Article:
The Stir, or Lack Thereof, Over A Cure

Here’s how I find out there’s a new potential cure for Type 1 diabetes (emphasis here at the outset of this blog post on the word potential). Tuesday morning, my wife is on the couch reading the news feed on her iPhone and comes across Kerri Morrone Sparling’s latest entry in her "Six Until Me" blog (it’s a blog most of you probably know, and if not, check it out!).


Kathryn asks me if I’ve heard of this new potential cure for Type 1 diabetes. I tell her no, and so she gives me the gist of Kerri’s blog entry. On Monday evening, NBC’s Brian Williams introduced a news segment about medical research that’s creating “quite a bit of excitement,” research that could “hold the key to putting [Type 1] diabetes patients into permanent remission.”

Here’s the segment:

My reaction to the blog summary? Not much. I treated this news with the same sort of emotional response that I’d give news of a cure to a disease that I do not have, or to some other revolutionary medical breakthrough that would have very little effect on my life: “That’s nice.”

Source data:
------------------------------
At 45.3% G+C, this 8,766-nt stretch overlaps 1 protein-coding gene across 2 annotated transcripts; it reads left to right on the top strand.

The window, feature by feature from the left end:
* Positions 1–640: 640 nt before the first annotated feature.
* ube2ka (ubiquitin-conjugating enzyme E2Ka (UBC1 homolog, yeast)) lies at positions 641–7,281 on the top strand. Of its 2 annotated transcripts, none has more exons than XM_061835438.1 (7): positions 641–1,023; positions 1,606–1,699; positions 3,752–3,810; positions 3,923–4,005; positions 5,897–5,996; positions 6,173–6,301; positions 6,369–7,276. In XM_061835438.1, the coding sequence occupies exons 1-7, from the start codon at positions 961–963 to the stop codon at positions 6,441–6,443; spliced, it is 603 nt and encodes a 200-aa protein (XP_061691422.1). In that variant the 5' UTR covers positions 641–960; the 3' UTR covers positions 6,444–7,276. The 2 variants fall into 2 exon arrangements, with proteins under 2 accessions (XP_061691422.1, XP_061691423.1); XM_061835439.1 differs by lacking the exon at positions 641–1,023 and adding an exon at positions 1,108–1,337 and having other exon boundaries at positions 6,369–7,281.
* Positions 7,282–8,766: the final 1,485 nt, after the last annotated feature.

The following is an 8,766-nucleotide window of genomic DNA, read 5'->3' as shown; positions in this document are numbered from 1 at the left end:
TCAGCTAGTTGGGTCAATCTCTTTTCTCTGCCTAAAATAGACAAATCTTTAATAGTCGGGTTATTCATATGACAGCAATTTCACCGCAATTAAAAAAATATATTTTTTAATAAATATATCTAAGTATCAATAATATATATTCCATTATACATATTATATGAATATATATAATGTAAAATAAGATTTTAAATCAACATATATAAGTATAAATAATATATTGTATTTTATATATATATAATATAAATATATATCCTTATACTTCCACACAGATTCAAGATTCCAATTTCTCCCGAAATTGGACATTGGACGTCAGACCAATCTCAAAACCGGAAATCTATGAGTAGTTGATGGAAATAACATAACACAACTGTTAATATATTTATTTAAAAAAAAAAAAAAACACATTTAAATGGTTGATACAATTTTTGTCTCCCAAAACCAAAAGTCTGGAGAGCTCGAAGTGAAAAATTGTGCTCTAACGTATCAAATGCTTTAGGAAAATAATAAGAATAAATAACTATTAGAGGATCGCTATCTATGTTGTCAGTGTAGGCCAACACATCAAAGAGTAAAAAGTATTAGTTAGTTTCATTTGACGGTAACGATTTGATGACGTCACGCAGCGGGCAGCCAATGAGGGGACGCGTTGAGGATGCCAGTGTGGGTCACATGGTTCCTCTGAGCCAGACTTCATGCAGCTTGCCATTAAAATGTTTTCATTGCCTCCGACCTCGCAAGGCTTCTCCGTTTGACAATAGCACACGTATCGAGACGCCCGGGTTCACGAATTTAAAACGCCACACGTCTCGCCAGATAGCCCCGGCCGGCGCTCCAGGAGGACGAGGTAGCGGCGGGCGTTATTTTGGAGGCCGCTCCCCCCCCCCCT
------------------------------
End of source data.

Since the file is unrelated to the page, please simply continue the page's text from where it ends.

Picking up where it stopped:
Over the past few days, I’ve been wondering Why? Why did I react this way? Why do I react this way when there’s good news about a potential breakthrough in Type 1 diabetes treatment?

I’ve been living with Type 1 for a little less than two years now, and in that short amount of time I’ve been forwarded news stories and come across headlines and magazine articles about breakthroughs, potential cures, and on and on. Every time I meet information about the potential for a cure, that info passes by, and I pay it about as much attention as I would a bus with a colorful advertisement plastered on its side: Once it’s out of my view, I don’t think about it.